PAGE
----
Entries in Tokyo (29)


Tennessee Teen Arrested for Murder of Irish Student in Tokyo

Kevin Horan/Stone(TOKYO) -- Japanese police have formally arrested a Memphis, Tenn., teenager in connection with the murder of an Irish exchange student in Tokyo last month.  Richard Hinds, 19, is suspected of killing Nicola Furlong, 21, in her hotel room in the Shinjuku area, on May 24.

A spokesman for the Metropolitan Police Department told ABC News Hinds has admitted to strangling Furlong, but told investigators he had no intention to kill.

Hinds and 23-year-old American James Blackston had already been in custody on suspicion of molesting Furlong’s female friend, also an Irish national, inside a taxi the night of the murder.

Police say they decided to additionally charge Hinds with the killing after reviewing Furlong’s autopsy and examining surveillance footage from inside the hotel, though investigators would not elaborate on details.

Furlong was found strangled to death at the Keio Plaza Hotel following a night out with friends, attending a concert for rapper Nicki Minaj.  Police say a hotel employee went to check on Furlong’s room after hearing a loud noise and found her lying on the floor, with Hinds standing nearby.

Furlong was studying in the city of Takasaki, about 60 miles northwest of Tokyo.

Hinds is a well known Christian musician in the Memphis area, but had travelled abroad to work as a backup dancer to a Japanese R&B artist, according to ABC News affiliate WPTY-TV in Memphis.  He planned to return home on June 20, before he was arrested.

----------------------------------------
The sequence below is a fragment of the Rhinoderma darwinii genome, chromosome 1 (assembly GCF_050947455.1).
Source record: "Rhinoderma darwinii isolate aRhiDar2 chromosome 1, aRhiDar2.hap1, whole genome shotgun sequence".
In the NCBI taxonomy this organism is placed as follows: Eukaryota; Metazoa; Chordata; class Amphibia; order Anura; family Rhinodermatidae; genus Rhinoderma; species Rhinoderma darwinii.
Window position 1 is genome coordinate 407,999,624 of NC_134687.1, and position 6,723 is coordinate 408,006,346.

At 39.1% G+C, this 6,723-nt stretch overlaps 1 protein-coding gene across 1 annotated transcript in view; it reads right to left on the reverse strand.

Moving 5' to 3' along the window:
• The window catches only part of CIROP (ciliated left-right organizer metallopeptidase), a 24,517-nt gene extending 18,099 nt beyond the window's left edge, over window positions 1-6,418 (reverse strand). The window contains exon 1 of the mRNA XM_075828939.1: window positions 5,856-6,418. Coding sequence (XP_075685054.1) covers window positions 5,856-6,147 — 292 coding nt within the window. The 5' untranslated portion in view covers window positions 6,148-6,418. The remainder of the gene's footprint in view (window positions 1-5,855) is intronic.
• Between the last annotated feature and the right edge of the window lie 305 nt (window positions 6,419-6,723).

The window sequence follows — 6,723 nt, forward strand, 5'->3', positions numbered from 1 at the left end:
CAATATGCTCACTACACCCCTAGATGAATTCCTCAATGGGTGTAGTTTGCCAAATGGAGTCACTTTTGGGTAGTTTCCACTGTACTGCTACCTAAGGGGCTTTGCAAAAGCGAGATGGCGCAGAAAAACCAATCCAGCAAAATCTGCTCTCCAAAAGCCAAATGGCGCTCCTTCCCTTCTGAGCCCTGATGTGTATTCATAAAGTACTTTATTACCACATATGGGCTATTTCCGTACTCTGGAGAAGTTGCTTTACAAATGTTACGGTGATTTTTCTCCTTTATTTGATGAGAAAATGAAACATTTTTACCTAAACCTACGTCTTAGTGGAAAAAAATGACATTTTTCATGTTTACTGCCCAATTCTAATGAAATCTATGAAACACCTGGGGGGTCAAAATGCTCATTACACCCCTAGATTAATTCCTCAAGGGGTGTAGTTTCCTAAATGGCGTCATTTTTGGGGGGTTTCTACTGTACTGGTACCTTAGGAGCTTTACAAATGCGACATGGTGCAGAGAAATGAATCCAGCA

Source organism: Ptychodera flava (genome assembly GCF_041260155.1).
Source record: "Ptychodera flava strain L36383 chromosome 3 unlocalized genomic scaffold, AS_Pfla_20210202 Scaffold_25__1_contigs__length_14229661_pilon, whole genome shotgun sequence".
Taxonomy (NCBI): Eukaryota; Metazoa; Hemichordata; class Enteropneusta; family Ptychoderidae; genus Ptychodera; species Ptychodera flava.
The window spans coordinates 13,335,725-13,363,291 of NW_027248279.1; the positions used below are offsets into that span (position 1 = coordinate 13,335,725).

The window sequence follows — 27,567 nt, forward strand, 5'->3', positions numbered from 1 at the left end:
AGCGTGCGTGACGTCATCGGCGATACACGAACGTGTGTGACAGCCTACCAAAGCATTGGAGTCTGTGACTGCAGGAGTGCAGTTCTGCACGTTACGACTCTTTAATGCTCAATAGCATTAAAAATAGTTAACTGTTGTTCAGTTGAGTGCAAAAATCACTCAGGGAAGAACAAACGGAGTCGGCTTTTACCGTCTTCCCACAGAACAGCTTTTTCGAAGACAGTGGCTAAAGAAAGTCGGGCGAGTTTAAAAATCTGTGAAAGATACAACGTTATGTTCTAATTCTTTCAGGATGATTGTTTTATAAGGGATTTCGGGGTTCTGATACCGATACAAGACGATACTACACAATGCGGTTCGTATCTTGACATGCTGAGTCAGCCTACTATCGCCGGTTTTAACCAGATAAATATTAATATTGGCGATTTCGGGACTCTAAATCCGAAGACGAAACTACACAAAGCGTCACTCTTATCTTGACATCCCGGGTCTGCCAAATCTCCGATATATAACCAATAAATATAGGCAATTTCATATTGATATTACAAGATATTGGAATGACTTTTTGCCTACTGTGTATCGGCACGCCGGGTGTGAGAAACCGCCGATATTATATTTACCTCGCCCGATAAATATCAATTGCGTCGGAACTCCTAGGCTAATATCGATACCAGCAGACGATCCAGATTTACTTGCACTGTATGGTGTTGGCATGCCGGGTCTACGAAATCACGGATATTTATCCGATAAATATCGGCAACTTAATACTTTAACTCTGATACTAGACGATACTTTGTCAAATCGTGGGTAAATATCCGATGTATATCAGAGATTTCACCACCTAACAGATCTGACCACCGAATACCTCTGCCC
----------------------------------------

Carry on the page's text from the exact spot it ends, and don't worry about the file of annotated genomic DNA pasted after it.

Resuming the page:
Copyright 2012 ABC News Radio


Which City Is the World's Most Expensive?

iStockphoto/Thinkstock(TOKYO) -- In what is perhaps a sign of the times, Tokyo has regained the crown as the world’s most expensive city to live in. The record high yen pushed costs up for foreign companies with staff in Japan, while Paris, Rome, Amsterdam, and other European cities fell in the rankings – as a weaker euro slid costs.

Half the cities in the top 10 were in Asia, including Singapore and Hong Kong.

The cheapest city was Karachi, Pakistan, where the cost of living was a third of that in Tokyo, followed by Islamabad.

In the United States, Winston-Salem, N.C., had the lowest cost of living of any major urban area in the U.S.; Chicago was ranked 110th overall and Washington, D.C., 107th.

Copyright 2012 ABC News Radio


Japan Intensifies Search for Man Allegedly Involved in '95 Subway Attack

YOSHIKATSU TSUNO/AFP/Getty Images(TOKYO) -- Japanese police have launched a nationwide manhunt for the member of a doomsday cult that masterminded deadly attacks on Tokyo subways 17 years ago.

Police say Katsuya Takahashi drove a car for fellow cult members the day they released sarin gas on subway stations, killing 13 people. He hasn’t been spotted since 1996, but on Wednesday police released surveillance photos of him taken at a bank a few days ago.

The search for Takahashi intensified after another cult member was arrested over the weekend for her involvement in the subway attacks.

Copyright 2012 ABC News Radio


Americans Arrested in Tokyo Death Investigation

(Facebook)(NEW YORK) -- Tokyo police investigating the death of an Irish exchange student have arrested two American men, the Japan Times reported.